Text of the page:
Highest demands for data quality in banks (BCBS 239)


We are coming to the end of an era in which IT solutions and manually maintained Excel spreadsheets are used to manage the data of financial institutions.

When analysing the financial crisis 2007–10, many institutions and banking supervisors saw that a large proportion of the IT and data architectures of banks were inadequate for managing financial risks. For example, after the collapse of Lehman Brothers, major international banks needed approximately two weeks to assess their own Lehman commitment. The data were not automatically available, and many employees had to manually gather and consolidate the data, which required a great deal of effort. As a result, the Basel Committee on Banking Supervision (BCBS) and the Financial Stability Board (FSB) of the Bank for International Settlements (BIS) agreed to develop international standards for data management. In January 2013, in BCBS 238, Basel regulators published their international requirements as “principles for the effective aggregation of risk data and risk reporting”.

The BCBS (Basel Committee on Banking Supervision) consists of representatives of central banks and national supervisory authorities from all over the world, and its headquarters are at the Bank for International Settlements in Basel. It meets on a quarterly basis to develop guidelines and recommendations for creating uniform international standards in banking supervision.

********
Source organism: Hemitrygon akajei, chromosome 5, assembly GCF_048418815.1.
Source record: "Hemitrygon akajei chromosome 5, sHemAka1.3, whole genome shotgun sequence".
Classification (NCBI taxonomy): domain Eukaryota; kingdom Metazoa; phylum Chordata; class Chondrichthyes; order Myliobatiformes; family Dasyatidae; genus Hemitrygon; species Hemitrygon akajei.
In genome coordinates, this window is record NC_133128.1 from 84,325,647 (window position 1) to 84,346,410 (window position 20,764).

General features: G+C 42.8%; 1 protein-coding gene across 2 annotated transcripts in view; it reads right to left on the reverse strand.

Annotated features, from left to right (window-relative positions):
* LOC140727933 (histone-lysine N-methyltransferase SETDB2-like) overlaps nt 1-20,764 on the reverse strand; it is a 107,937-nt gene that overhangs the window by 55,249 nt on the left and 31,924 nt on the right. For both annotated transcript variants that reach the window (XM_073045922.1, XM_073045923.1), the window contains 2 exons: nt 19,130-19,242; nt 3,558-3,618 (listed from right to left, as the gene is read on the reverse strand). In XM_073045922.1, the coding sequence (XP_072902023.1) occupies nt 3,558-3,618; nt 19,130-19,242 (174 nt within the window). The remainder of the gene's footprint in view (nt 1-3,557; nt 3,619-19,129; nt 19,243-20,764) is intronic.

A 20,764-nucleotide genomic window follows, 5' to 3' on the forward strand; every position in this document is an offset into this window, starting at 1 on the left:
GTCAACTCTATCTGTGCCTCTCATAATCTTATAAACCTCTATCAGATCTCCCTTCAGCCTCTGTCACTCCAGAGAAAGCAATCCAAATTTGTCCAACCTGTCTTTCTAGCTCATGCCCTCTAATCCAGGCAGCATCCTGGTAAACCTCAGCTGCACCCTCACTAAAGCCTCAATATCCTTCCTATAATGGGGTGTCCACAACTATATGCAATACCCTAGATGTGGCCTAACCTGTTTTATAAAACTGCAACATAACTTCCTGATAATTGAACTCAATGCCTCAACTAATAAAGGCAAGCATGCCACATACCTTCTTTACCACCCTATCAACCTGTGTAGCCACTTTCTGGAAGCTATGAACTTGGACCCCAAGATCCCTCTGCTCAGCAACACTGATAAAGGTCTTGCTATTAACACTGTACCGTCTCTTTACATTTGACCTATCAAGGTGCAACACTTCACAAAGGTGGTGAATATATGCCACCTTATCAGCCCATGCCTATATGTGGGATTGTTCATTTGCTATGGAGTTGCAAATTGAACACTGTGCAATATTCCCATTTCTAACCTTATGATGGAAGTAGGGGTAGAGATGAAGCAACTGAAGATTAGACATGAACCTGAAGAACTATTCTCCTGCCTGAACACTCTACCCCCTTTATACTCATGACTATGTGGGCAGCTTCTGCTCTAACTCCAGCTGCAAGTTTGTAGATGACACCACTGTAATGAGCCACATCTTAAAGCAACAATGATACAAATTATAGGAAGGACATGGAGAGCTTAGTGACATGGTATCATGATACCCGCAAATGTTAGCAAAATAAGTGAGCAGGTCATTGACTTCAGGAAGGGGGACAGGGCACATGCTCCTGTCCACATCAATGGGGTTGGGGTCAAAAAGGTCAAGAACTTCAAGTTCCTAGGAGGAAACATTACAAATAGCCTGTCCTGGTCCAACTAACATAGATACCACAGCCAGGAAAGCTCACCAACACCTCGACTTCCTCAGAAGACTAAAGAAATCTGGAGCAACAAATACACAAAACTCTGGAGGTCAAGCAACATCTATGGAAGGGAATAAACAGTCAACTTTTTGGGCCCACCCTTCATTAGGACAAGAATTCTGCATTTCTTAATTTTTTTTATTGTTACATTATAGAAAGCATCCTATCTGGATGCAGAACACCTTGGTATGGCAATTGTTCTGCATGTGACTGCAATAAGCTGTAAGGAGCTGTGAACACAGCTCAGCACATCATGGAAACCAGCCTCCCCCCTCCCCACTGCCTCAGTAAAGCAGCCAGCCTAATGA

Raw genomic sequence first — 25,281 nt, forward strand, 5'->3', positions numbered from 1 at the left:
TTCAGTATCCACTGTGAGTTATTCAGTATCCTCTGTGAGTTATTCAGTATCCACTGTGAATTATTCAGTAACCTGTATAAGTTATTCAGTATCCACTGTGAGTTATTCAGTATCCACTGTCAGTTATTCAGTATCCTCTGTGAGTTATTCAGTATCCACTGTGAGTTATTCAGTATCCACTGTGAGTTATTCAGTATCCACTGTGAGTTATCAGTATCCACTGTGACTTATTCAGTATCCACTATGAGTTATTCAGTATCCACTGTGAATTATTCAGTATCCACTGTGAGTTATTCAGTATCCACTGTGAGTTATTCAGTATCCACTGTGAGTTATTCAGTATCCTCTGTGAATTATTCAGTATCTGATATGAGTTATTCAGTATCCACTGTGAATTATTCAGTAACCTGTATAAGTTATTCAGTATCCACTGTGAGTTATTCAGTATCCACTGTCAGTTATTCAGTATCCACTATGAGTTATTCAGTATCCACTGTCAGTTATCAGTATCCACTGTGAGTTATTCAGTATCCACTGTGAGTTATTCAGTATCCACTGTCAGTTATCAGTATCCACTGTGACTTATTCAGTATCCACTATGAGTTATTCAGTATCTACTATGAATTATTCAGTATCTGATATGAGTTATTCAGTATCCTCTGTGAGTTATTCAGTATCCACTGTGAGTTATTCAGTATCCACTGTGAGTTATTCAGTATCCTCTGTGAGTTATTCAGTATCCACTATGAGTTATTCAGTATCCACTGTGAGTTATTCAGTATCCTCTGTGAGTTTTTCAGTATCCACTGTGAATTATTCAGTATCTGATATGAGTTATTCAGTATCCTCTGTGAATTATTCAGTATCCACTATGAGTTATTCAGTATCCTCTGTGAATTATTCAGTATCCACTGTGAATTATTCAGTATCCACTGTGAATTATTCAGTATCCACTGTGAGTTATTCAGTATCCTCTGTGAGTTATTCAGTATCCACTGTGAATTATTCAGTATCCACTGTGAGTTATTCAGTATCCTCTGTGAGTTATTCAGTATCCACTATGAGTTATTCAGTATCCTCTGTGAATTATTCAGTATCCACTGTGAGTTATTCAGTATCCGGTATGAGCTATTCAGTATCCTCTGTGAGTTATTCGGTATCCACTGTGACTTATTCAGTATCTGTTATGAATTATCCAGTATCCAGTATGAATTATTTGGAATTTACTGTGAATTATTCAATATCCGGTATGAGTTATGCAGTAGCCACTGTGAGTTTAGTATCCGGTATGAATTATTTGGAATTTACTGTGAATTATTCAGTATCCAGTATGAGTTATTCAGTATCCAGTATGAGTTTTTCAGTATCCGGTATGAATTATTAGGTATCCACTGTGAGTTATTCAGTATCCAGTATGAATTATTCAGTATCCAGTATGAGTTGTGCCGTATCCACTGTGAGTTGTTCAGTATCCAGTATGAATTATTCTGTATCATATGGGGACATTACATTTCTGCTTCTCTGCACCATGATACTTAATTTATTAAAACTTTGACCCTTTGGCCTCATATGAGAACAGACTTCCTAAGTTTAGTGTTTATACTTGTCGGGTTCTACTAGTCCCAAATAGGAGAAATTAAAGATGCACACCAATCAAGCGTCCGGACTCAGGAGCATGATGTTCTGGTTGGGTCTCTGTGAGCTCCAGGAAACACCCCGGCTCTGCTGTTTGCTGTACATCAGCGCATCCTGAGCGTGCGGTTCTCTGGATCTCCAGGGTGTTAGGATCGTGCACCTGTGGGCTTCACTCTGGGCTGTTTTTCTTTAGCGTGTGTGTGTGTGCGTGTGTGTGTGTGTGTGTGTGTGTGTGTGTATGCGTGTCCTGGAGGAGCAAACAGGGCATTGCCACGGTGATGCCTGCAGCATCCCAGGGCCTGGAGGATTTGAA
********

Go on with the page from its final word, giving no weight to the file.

BCBS 239 forces financial institutions to establish appropriate and effective risk reporting, which ensures clear statements about the risk-bearing capacity of individual subsidiaries and customers. For this purpose, heterogeneous system landscapes need to be cleaned up.  In addition, long overdue measures for modernisation need to be implemented in data management and internal control procedures. The control mechanisms requiring expansion include

  • Regulations on structural and operational organisation
  • Processes for identifying, assessing, controlling, monitoring, and communicating risks
  • A function for risk control and compliance

The requirements for risk data aggregation and risk reporting are described in 14 principles. Each principle is assigned to one of the four superordinate topics: (I) overall bank management and infrastructure, (ii) risk data aggregation, (III) risk reporting, and (IV) regulatory inspections and cooperation.

  • I. Overall bank management and infrastructure
    • (1) Governance: The quality and interpretation of the risk data is the responsibility of the executive board
    • (2) Data architecture and IT infrastructure: The provision of effective IT support in times of crisis
  • II. Risk data aggregation
    • (3) Accuracy and Integrity: If possible, automated data aggregation for preventing errors as well as uniform and tuneable data sources
    • (4) Completeness: Delivery of complete risk information, measurements, and verification of completeness
    • (5) Relevance: In each institute area, risk data should be available on short notice and consolidated if necessary
    • (6) Adaptability: Flexible and scalable risk data aggregation for ad hoc reports to satisfy regulatory requirements
  • III. Risk reporting
    • (7) Accuracy: Timely generation of correct reports
    • (8) Comprehensive character: Involvement of all relevant risks
    • (9) Clarity and benefits: Clear presentation and consideration of the limits of risk reporting
    • (10) Frequency: Guarantee of regular, risk-adequate reporting, even under stress and crisis conditions